Architecturally, this office tower stands out for its two distinctly shaped floor plates and metallically lustrous glass facade. Up as far as the 47th floor, the building layout resembles a parallelogram. Above this, up to the 63rd floor, the storeys have a trapezoidal layout. The whole structure tapers as it rises, appearing to be straining towards the Freedom Tower, the tallest building at Ground Zero. Like most skyscrapers in New York, Tower 4 has a steel frame that is stiffened by a CIP concrete core on the inside and stabilised by ‘mega-columns’ on the outside. Installation of the steel frame takes place between six and eight storeys above the CIP concrete core. This means that co-ordination of the structural-steel and concreting works is a key challenge here. The very special formwork-engineering demands made by the tower’s distinctive design are being fulfilled by Doka USA in a highly professional manner: “Tower 4 is one of the more difficult skyscrapers being built here at Ground Zero. The differing storey heights, varying layouts and wall thicknesses, and the logistics, all present us with some really big challenges”, says Mike Schermerhorn, Doka Senior Account Manager for Tower 4. The up to 90 cm thick CIP concrete floor slabs are being cast using ready-assembled Dokamatic tables and the versatile Dokaflex hand-set formwork system. A Table Lifting System TLS frees up the crane for other tasks and quickly jumps the slab formwork up to the next floor.
Slab and walls cast in one pour
To increase productivity, the 27 m x 27 m structure core of the tower, which will house the stairwell and elevator-shafts, has been divided up into four mutually independent casting sections. A high-performing duo of Automatic climbing formwork SKE100 and Xclimb 60 has been fielded inside the core. SKE100 has a massive load capacity of 10 t per climber, making it ideal for repositioning the large working platforms and the formwork units assembled from Top 50 large-area formwork elements. For this reason, SKE100 is also being used for the ‘mega-columns’ on the outside of the structure. The highly economical Climbing formwork Xclimb 60 is serving as a hoisting device inside the shaft, enabling building materials to be transported upwards on load platforms. Lightweight Framed formwork Frami is in use for the outside of the shaft. As the contractors Roger and Sons Concrete are casting the CIP concrete floor-slab together with the walls of the CIP concrete core in a single pour, the formwork panels are placed by hand. This system’s optimised hollow-section steel frames and weight-reduced Xlife sheets make for light and easy handling of the panels here. The Frami Xlife panels had earlier been used to form the V-shaped fair-faced concrete columns in the entrance concourse.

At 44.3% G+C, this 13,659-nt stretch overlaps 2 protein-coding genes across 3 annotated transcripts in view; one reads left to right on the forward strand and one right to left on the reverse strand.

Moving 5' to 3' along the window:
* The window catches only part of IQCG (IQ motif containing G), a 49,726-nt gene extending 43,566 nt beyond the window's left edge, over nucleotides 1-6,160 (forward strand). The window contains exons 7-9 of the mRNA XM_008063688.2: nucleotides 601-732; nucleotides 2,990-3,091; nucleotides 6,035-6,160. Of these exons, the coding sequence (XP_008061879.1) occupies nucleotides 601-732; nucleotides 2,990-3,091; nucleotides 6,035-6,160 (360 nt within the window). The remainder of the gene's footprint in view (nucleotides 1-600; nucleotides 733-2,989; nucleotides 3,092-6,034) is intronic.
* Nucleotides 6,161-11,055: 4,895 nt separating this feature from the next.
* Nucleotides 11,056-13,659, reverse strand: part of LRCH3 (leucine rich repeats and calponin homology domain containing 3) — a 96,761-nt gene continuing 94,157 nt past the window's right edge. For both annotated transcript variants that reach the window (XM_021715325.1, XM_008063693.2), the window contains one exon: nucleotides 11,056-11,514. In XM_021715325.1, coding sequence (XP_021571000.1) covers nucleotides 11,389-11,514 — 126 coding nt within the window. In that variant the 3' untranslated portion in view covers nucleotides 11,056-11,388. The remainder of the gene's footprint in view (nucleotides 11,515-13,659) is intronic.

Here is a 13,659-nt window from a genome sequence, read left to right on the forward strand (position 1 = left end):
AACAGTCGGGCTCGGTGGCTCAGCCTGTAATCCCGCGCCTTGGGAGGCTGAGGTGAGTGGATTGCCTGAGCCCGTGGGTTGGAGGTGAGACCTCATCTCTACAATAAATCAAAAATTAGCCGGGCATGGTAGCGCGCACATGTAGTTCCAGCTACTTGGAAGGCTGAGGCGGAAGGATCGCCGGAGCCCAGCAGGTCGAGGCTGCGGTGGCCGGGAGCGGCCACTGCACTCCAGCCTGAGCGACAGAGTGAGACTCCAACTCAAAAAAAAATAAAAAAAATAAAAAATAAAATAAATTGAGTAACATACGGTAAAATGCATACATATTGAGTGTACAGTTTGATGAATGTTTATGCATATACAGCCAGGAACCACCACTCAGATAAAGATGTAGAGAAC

Tony Rodrigues Sr., President of Roger & Sons Concrete, puts it like this: “We have complete confidence in Doka, because we know this is where we get reliable, cost-saving formwork solutions. On this project, too, like on all the others in the past, Doka has treated us to a level of service that you won’t find anywhere else in the industry.”